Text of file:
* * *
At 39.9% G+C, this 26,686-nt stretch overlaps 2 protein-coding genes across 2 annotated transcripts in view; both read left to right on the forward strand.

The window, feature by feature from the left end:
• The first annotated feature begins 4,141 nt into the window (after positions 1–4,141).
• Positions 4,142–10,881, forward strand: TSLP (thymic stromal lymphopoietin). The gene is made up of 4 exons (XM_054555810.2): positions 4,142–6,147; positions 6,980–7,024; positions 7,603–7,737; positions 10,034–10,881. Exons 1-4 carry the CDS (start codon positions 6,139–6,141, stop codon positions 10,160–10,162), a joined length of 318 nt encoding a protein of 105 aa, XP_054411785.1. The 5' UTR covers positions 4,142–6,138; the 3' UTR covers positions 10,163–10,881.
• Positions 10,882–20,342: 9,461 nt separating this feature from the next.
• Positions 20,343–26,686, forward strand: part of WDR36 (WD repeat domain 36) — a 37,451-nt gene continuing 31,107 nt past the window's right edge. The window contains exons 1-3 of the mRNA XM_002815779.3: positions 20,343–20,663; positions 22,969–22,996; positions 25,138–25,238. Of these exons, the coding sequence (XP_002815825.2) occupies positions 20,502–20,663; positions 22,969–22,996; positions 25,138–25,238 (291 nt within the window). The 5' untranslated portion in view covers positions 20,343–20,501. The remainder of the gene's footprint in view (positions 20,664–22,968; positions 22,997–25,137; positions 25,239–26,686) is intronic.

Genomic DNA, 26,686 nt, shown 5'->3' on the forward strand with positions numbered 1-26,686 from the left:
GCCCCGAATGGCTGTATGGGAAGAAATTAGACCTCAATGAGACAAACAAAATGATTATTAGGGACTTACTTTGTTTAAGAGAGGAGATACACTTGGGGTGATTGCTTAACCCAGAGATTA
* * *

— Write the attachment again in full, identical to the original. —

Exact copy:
At 39.9% G+C, this 26,686-nt stretch overlaps 2 protein-coding genes across 2 annotated transcripts in view; both read left to right on the forward strand.

The window, feature by feature from the left end:
• The first annotated feature begins 4,141 nt into the window (after positions 1–4,141).
• Positions 4,142–10,881, forward strand: TSLP (thymic stromal lymphopoietin). The gene is made up of 4 exons (XM_054555810.2): positions 4,142–6,147; positions 6,980–7,024; positions 7,603–7,737; positions 10,034–10,881. Exons 1-4 carry the CDS (start codon positions 6,139–6,141, stop codon positions 10,160–10,162), a joined length of 318 nt encoding a protein of 105 aa, XP_054411785.1. The 5' UTR covers positions 4,142–6,138; the 3' UTR covers positions 10,163–10,881.
• Positions 10,882–20,342: 9,461 nt separating this feature from the next.
• Positions 20,343–26,686, forward strand: part of WDR36 (WD repeat domain 36) — a 37,451-nt gene continuing 31,107 nt past the window's right edge. The window contains exons 1-3 of the mRNA XM_002815779.3: positions 20,343–20,663; positions 22,969–22,996; positions 25,138–25,238. Of these exons, the coding sequence (XP_002815825.2) occupies positions 20,502–20,663; positions 22,969–22,996; positions 25,138–25,238 (291 nt within the window). The 5' untranslated portion in view covers positions 20,343–20,501. The remainder of the gene's footprint in view (positions 20,664–22,968; positions 22,997–25,137; positions 25,239–26,686) is intronic.

Genomic DNA, 26,686 nt, shown 5'->3' on the forward strand with positions numbered 1-26,686 from the left:
GCCCCGAATGGCTGTATGGGAAGAAATTAGACCTCAATGAGACAAACAAAATGATTATTAGGGACTTACTTTGTTTAAGAGAGGAGATACACTTGGGGTGATTGCTTAACCCAGAGATTA